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Faking A Moon Landing In 1902 with French Illusionist Georges Méliès


The late 19th century was an era of great transition. Technological wizardry was rapidly changing human civilization. Before the days of quantum mechanics, when the Aether was still a medium worth considering, the power of lightning was being captured and harnessed. The marriage of darkroom chemistry and electrical engineering acted like the legendary philosopher’s stone, forever transforming how humanity communicates. Newly created inventions were rapidly spreading across the planet, beguiling human minds.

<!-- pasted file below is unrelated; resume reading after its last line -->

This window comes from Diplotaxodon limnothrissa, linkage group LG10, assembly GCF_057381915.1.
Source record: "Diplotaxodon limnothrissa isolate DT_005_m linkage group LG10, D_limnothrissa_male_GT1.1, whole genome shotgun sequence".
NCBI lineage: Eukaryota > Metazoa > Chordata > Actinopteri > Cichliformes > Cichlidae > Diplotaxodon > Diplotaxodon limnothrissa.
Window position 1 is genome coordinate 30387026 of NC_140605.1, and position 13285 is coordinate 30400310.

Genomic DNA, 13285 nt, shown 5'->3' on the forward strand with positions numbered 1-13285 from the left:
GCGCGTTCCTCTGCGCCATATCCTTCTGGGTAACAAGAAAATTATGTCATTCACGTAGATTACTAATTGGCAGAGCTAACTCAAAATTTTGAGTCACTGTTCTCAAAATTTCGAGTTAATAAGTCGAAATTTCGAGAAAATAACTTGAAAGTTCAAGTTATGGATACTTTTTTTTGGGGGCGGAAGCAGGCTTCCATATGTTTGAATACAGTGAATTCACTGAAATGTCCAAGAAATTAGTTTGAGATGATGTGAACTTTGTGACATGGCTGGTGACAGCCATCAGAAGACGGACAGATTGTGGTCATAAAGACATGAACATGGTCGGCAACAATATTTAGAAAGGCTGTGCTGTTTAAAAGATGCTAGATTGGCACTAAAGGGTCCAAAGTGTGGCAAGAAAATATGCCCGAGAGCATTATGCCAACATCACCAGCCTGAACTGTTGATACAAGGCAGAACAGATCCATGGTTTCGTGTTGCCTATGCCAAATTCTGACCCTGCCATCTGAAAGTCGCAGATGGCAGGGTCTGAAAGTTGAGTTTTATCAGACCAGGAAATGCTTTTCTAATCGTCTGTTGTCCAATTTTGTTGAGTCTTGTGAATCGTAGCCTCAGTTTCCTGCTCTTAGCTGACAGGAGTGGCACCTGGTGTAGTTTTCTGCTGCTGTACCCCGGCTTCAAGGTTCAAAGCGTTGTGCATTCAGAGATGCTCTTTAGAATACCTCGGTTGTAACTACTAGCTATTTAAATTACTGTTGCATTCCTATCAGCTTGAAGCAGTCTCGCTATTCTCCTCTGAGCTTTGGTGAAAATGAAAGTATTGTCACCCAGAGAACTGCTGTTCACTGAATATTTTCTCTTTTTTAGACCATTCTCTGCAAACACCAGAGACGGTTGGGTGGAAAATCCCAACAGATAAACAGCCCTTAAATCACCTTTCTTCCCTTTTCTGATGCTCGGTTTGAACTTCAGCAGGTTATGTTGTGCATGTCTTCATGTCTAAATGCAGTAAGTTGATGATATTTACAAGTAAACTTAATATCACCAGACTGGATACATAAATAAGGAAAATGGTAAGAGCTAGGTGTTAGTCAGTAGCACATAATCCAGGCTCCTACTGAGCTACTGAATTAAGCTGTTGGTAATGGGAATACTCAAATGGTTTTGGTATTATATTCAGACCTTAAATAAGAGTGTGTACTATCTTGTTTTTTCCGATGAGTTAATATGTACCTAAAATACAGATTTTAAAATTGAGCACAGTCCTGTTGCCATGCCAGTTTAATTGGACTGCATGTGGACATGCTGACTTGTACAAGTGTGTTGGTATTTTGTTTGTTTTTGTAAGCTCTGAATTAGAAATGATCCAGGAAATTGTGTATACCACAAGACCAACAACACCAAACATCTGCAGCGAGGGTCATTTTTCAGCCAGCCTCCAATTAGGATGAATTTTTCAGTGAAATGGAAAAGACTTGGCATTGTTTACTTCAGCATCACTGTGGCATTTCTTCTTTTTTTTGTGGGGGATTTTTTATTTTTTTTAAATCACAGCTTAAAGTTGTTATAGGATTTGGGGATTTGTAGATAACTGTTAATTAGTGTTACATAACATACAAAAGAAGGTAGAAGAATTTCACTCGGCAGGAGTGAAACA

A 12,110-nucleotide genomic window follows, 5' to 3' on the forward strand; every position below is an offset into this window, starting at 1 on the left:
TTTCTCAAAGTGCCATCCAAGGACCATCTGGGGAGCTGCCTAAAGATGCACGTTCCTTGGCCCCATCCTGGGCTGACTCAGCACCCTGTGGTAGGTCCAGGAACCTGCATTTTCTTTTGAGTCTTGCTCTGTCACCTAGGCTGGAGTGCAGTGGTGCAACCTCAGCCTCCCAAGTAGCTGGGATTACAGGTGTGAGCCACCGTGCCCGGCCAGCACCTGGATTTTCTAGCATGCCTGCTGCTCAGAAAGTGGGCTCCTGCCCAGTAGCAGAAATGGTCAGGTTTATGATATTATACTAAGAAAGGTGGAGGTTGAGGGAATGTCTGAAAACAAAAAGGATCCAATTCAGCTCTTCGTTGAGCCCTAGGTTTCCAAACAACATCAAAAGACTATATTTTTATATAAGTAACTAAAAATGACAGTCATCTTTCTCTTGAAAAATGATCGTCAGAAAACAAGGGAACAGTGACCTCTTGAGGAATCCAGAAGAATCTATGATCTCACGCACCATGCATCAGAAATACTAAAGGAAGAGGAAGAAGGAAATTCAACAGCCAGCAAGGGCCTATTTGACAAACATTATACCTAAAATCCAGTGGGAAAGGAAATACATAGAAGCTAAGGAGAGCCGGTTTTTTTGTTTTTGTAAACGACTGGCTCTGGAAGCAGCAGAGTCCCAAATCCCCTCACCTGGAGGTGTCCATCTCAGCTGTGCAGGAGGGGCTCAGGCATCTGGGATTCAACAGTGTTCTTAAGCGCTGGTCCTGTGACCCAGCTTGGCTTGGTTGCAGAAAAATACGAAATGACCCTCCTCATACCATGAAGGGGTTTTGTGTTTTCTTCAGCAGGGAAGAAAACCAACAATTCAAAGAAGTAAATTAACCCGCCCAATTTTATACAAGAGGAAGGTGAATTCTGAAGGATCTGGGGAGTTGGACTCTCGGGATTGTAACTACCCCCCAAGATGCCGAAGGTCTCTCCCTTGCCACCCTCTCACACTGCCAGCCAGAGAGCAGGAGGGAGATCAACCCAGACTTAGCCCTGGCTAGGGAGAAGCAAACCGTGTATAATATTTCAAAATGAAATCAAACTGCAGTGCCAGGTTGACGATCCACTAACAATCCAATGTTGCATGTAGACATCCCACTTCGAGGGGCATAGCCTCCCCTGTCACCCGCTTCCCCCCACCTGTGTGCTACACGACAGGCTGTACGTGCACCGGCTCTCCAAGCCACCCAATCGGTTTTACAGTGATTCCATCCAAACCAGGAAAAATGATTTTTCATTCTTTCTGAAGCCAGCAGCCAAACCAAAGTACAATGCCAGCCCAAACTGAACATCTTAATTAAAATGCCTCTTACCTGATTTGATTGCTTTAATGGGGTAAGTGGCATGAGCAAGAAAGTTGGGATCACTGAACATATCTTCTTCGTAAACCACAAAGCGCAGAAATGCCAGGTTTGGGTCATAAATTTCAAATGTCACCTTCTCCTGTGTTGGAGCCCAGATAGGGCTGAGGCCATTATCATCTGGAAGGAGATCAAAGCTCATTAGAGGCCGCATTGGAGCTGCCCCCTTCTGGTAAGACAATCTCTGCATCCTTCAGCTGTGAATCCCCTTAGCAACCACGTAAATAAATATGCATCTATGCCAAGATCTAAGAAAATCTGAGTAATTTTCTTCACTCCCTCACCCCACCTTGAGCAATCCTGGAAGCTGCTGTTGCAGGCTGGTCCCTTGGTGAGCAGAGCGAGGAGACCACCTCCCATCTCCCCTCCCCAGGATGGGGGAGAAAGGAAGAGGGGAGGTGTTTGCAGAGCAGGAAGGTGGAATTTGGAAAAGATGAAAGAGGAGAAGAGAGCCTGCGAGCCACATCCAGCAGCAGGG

The famous inventor Thomas Edison gets credit for the spread of this sorcery, for inspiring other gifted people who would go on to become pioneers in the early days of an eon that would turn into the Information Age. The adoption of the scientific method led to the manufacturing of mass-produced artifacts. Edison’s laboratory in New Jersey was like a wizard’s tower generating marvels that would enchant minds across the nearby Atlantic Ocean and around the world. Humanity started to master the elements. Gaslight no longer illuminated the night. DC power had taken over, and the alternating current revolution was about to transform things again. When we think of this early history of electrical-mass media communication, we summon the specters of multimedia entrepreneur Charles Pathé, the Lumière brothers, and of course, Georges Méliès from the mists of time.

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